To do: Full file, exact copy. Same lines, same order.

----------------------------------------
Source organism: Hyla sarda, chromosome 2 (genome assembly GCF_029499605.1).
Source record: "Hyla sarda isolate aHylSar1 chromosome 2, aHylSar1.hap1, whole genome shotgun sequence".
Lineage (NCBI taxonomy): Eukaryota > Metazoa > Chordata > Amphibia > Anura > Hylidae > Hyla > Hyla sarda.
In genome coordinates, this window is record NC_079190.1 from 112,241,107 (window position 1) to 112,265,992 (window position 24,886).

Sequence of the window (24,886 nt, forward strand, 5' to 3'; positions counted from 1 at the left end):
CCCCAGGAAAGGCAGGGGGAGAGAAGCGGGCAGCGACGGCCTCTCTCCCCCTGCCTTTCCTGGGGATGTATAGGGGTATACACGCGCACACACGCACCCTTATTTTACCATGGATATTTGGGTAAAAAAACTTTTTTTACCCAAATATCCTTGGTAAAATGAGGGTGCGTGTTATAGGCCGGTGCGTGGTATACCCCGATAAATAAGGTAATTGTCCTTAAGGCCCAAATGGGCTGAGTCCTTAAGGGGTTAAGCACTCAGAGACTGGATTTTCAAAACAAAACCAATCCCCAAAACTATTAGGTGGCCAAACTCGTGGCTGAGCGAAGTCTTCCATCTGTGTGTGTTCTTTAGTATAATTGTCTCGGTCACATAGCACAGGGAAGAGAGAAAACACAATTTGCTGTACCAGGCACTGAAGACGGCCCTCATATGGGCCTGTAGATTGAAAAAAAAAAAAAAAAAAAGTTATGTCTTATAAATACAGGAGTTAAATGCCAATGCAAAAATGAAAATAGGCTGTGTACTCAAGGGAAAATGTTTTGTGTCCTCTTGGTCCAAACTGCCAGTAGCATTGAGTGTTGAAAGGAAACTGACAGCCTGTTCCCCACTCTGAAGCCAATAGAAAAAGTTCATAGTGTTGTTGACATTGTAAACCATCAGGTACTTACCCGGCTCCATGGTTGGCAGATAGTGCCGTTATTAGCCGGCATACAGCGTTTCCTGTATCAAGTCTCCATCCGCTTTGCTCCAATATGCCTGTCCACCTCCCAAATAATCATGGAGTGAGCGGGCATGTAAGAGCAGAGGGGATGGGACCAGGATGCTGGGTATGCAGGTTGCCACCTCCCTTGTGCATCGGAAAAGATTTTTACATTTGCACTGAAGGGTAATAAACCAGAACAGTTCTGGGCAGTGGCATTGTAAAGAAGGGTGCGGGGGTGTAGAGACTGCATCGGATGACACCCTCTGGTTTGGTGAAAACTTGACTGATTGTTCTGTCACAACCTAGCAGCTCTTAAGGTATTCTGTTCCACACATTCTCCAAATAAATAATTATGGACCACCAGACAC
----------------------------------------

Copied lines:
Source organism: Hyla sarda, chromosome 2 (genome assembly GCF_029499605.1).
Source record: "Hyla sarda isolate aHylSar1 chromosome 2, aHylSar1.hap1, whole genome shotgun sequence".
Lineage (NCBI taxonomy): Eukaryota > Metazoa > Chordata > Amphibia > Anura > Hylidae > Hyla > Hyla sarda.
In genome coordinates, this window is record NC_079190.1 from 112,241,107 (window position 1) to 112,265,992 (window position 24,886).

Sequence of the window (24,886 nt, forward strand, 5' to 3'; positions counted from 1 at the left end):
CCCCAGGAAAGGCAGGGGGAGAGAAGCGGGCAGCGACGGCCTCTCTCCCCCTGCCTTTCCTGGGGATGTATAGGGGTATACACGCGCACACACGCACCCTTATTTTACCATGGATATTTGGGTAAAAAAACTTTTTTTACCCAAATATCCTTGGTAAAATGAGGGTGCGTGTTATAGGCCGGTGCGTGGTATACCCCGATAAATAAGGTAATTGTCCTTAAGGCCCAAATGGGCTGAGTCCTTAAGGGGTTAAGCACTCAGAGACTGGATTTTCAAAACAAAACCAATCCCCAAAACTATTAGGTGGCCAAACTCGTGGCTGAGCGAAGTCTTCCATCTGTGTGTGTTCTTTAGTATAATTGTCTCGGTCACATAGCACAGGGAAGAGAGAAAACACAATTTGCTGTACCAGGCACTGAAGACGGCCCTCATATGGGCCTGTAGATTGAAAAAAAAAAAAAAAAAAAGTTATGTCTTATAAATACAGGAGTTAAATGCCAATGCAAAAATGAAAATAGGCTGTGTACTCAAGGGAAAATGTTTTGTGTCCTCTTGGTCCAAACTGCCAGTAGCATTGAGTGTTGAAAGGAAACTGACAGCCTGTTCCCCACTCTGAAGCCAATAGAAAAAGTTCATAGTGTTGTTGACATTGTAAACCATCAGGTACTTACCCGGCTCCATGGTTGGCAGATAGTGCCGTTATTAGCCGGCATACAGCGTTTCCTGTATCAAGTCTCCATCCGCTTTGCTCCAATATGCCTGTCCACCTCCCAAATAATCATGGAGTGAGCGGGCATGTAAGAGCAGAGGGGATGGGACCAGGATGCTGGGTATGCAGGTTGCCACCTCCCTTGTGCATCGGAAAAGATTTTTACATTTGCACTGAAGGGTAATAAACCAGAACAGTTCTGGGCAGTGGCATTGTAAAGAAGGGTGCGGGGGTGTAGAGACTGCATCGGATGACACCCTCTGGTTTGGTGAAAACTTGACTGATTGTTCTGTCACAACCTAGCAGCTCTTAAGGTATTCTGTTCCACACATTCTCCAAATAAATAATTATGGACCACCAGACAC